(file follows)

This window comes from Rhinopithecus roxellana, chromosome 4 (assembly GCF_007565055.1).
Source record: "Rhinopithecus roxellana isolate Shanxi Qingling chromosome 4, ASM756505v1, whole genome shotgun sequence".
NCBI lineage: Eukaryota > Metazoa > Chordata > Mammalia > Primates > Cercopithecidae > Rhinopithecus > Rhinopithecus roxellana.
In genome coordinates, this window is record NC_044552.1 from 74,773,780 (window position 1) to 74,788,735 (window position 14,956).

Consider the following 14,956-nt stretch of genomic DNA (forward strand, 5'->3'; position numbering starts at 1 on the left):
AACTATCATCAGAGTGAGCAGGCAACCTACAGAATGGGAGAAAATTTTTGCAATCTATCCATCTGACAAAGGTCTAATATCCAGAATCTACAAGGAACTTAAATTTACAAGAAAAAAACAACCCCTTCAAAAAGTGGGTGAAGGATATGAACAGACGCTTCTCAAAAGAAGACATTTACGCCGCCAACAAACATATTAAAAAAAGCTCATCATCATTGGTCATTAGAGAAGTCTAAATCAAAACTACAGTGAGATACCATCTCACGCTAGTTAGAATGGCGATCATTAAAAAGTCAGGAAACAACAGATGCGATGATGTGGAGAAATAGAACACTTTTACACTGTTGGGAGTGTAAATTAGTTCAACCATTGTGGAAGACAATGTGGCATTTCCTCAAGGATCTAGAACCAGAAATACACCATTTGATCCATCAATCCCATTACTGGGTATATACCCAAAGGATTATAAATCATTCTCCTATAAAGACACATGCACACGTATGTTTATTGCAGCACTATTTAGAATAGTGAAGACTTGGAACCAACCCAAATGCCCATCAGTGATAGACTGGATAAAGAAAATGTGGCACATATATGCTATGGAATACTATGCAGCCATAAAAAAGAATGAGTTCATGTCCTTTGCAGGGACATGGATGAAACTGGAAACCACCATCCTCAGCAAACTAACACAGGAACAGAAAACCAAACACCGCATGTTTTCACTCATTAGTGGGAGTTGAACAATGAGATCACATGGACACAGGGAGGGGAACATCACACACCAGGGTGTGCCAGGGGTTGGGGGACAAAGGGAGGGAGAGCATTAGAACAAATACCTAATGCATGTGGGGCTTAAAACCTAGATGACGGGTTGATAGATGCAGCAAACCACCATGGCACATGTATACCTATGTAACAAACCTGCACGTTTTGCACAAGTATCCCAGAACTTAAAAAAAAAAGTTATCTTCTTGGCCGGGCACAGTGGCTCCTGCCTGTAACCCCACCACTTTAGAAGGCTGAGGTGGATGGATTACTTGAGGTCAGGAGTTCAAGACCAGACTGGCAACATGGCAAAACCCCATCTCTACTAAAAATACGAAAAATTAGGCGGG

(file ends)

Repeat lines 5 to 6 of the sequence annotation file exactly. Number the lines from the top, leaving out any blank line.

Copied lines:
Consider the following 14,956-nt stretch of genomic DNA (forward strand, 5'->3'; position numbering starts at 1 on the left):
AACTATCATCAGAGTGAGCAGGCAACCTACAGAATGGGAGAAAATTTTTGCAATCTATCCATCTGACAAAGGTCTAATATCCAGAATCTACAAGGAACTTAAATTTACAAGAAAAAAACAACCCCTTCAAAAAGTGGGTGAAGGATATGAACAGACGCTTCTCAAAAGAAGACATTTACGCCGCCAACAAACATATTAAAAAAAGCTCATCATCATTGGTCATTAGAGAAGTCTAAATCAAAACTACAGTGAGATACCATCTCACGCTAGTTAGAATGGCGATCATTAAAAAGTCAGGAAACAACAGATGCGATGATGTGGAGAAATAGAACACTTTTACACTGTTGGGAGTGTAAATTAGTTCAACCATTGTGGAAGACAATGTGGCATTTCCTCAAGGATCTAGAACCAGAAATACACCATTTGATCCATCAATCCCATTACTGGGTATATACCCAAAGGATTATAAATCATTCTCCTATAAAGACACATGCACACGTATGTTTATTGCAGCACTATTTAGAATAGTGAAGACTTGGAACCAACCCAAATGCCCATCAGTGATAGACTGGATAAAGAAAATGTGGCACATATATGCTATGGAATACTATGCAGCCATAAAAAAGAATGAGTTCATGTCCTTTGCAGGGACATGGATGAAACTGGAAACCACCATCCTCAGCAAACTAACACAGGAACAGAAAACCAAACACCGCATGTTTTCACTCATTAGTGGGAGTTGAACAATGAGATCACATGGACACAGGGAGGGGAACATCACACACCAGGGTGTGCCAGGGGTTGGGGGACAAAGGGAGGGAGAGCATTAGAACAAATACCTAATGCATGTGGGGCTTAAAACCTAGATGACGGGTTGATAGATGCAGCAAACCACCATGGCACATGTATACCTATGTAACAAACCTGCACGTTTTGCACAAGTATCCCAGAACTTAAAAAAAAAAGTTATCTTCTTGGCCGGGCACAGTGGCTCCTGCCTGTAACCCCACCACTTTAGAAGGCTGAGGTGGATGGATTACTTGAGGTCAGGAGTTCAAGACCAGACTGGCAACATGGCAAAACCCCATCTCTACTAAAAATACGAAAAATTAGGCGGG